What Is Giant Hogweed? This Nightmare Plant Can Cause 3rd-Degree Burns

The dangerous plant can cause painful blisters, long-term scarring, and blindness.

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In case we weren't all worried enough about tick-borne diseases, here's another outdoor danger to avoid this summer: giant hogweed.

The toxic plant, which causes serious skin inflammation, is generally found in New England, the Mid-Atlantic region, and the Pacific Northwest, but it's putting down roots in a new state: Virginia. Sightings have been reported in multiple parts of the state, including Wight, Middlesex, Clarke, and Shenandoah counties, reports USA Today. At least 30 plants were discovered in Clarke County alone, according to Virginia Tech's Massey Herbarium on Twitter.

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Last month, Wight County officials posted a warning to Virginia residents on their Facebook page, along with photos of a giant hogweed rash throughout a period of 10 days. "Giant hogweed makes poison ivy look like a walk in the park," they wrote in the post. "Contact with this plant, combined with exposure to the sun, can produce third-degree burns and permanent blindness."

On Thursday, a Virginia teenager came into contact with a giant hogweed plant. Alex Childress, 17, was working at his summer job as a landscaper when he snipped a bush and it fell on his face, reports NBC affiliate WWBT. At first, he thought it was a bad sunburn, but later realized he'd suffered something much worse when his skin began peeling off in the shower.

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What does giant hogweed look like?

Giant hogweed can grow to more than 14 feet tall, with stems that are two to four inches in diameter, according to New York State's Department of Environmental Conservation. Its stems are green, with purple splotches and coarse white hairs, and there will be a thick circle of hairs at the base of the leaf stalks. The weed also has distinctive white flowers that can grow up to two-and-a-half feet in diameter.

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❗️Keep in mind that several other dangerous plants closely resemble giant hogweed. Cow parsnip is not as toxic as giant hogweed, but it's most commonly mistaken for the hogweed plant, according to the DEC. Use these helpful charts to identify giant hogweed and distinguish it from other harmful weeds.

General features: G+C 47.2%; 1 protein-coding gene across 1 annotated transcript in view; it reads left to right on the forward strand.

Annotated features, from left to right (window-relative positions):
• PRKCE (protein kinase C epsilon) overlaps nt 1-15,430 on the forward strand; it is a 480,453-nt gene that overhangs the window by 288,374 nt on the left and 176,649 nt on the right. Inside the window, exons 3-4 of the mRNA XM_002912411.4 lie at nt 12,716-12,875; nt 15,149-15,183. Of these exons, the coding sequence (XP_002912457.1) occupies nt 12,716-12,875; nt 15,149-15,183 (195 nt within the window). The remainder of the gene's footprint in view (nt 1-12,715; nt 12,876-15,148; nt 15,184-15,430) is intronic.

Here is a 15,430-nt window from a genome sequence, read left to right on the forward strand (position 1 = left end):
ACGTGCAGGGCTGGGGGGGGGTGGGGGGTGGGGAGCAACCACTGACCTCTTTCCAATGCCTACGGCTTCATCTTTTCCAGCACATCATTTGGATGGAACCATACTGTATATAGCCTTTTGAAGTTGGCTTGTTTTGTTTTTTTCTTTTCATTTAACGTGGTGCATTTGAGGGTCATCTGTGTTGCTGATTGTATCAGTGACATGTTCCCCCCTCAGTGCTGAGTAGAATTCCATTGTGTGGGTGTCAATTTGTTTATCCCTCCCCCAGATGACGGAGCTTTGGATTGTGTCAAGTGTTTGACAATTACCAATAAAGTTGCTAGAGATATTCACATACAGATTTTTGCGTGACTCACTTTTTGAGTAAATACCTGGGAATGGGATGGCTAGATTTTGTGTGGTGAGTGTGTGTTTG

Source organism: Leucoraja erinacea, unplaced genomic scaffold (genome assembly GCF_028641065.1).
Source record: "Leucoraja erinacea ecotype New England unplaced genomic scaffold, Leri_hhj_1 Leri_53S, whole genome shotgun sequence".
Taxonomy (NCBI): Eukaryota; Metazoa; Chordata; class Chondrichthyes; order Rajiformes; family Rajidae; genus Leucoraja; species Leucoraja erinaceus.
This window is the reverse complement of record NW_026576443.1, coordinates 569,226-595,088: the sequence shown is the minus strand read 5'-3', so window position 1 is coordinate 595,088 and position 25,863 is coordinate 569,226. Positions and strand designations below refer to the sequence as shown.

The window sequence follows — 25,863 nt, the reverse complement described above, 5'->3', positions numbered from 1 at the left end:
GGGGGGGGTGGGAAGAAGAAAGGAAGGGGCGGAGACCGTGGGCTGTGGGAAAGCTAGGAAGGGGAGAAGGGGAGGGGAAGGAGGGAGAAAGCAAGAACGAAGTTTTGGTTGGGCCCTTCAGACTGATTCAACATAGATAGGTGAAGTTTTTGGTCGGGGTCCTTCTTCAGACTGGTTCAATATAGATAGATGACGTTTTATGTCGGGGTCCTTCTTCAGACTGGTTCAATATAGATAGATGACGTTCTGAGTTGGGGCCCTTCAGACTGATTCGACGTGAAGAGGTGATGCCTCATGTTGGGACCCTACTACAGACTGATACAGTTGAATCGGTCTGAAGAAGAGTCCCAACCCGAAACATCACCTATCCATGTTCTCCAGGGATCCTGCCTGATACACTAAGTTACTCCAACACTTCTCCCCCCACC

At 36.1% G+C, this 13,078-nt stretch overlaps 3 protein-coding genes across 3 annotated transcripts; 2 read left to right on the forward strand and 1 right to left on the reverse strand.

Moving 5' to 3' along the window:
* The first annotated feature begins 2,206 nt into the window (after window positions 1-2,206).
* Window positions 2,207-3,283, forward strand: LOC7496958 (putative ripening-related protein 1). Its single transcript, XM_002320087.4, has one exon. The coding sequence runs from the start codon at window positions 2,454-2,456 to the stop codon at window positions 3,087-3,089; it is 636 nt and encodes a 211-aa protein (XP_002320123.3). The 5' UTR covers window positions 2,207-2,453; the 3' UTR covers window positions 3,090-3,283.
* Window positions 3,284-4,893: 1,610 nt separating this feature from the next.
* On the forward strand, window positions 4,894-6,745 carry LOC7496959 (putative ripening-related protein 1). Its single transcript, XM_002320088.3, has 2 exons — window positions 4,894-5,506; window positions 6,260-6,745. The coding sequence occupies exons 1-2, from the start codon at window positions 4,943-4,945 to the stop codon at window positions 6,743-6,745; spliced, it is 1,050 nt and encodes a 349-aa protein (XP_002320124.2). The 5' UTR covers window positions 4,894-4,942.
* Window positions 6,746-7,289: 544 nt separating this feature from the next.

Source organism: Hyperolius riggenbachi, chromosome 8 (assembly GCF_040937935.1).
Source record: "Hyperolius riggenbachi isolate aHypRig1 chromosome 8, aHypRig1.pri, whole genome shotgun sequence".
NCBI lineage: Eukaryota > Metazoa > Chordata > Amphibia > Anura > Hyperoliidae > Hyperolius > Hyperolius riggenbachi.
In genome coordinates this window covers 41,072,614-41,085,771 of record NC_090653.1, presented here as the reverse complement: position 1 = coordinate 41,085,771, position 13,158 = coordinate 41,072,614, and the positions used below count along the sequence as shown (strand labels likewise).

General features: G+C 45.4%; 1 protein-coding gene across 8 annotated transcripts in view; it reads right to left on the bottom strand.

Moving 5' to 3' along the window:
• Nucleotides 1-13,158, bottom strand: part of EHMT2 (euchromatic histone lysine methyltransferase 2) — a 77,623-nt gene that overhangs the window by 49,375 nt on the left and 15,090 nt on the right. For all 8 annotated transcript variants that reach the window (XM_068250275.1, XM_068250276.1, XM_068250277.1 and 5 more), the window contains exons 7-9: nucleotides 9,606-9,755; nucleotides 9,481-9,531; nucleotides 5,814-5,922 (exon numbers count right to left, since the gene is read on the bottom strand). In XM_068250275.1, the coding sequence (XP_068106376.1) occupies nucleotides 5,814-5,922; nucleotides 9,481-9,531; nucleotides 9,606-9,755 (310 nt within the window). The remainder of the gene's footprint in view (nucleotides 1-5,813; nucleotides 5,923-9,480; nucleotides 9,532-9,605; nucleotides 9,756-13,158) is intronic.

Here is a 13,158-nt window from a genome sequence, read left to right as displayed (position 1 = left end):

Symptoms of exposure to giant hogweed

Giant hogweed sap will severely irritate human skin, with burn-like lesions appearing on the skin within 24 hours, which turn into painful, fluid-filled blisters that become dark and pigmented, according to the DEC. Irritation usually subsides within a few days, but the skin may be hypersensitive to the sun for years, and lesions and blisters can reoccur. Giant hogweed sap can also leave brown or black blotches and scarring on the skin that last for years.

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❗️Above all, do not get the sap in your eyes. The most dangerous risk of giant hogweed is temporary or even permanent blindness, which can be caused by even the tiniest bit of sap coming into contact with your eyes.

What to do if you come into contact with giant hogweed

Take action immediately. The DEC recommends washing the area thoroughly with soap and cold water, and keeping your skin out of the sun for at least 48 hours. If the sap is in your eyes, rise them out with water and wear sunglasses. If you begin to have a reaction, see your doctor—they'll be able to prescribe topical steroids that can help reduce the severity of the reaction. For the next few years, you should apply sunscreen or keep the area that was affected covered from the sun whenever possible as it will remain hyper-sensitive to UV light.

How to keep yourself safe

First of all, if you see a giant hogweed plant, don't take a weed-whacker to it—the sap can splatter onto your skin and clothes. Wash any clothes that may have touched the plant, and avoid touching your skin with sap-covered gloves. Report the plant—most states have a form you can fill out online or a number to call—so officials can come verify the plant and discuss management options. By not touching the giant hogweed plant and seeking professional help, you can keep yourself and your family safe from this toxic weed.

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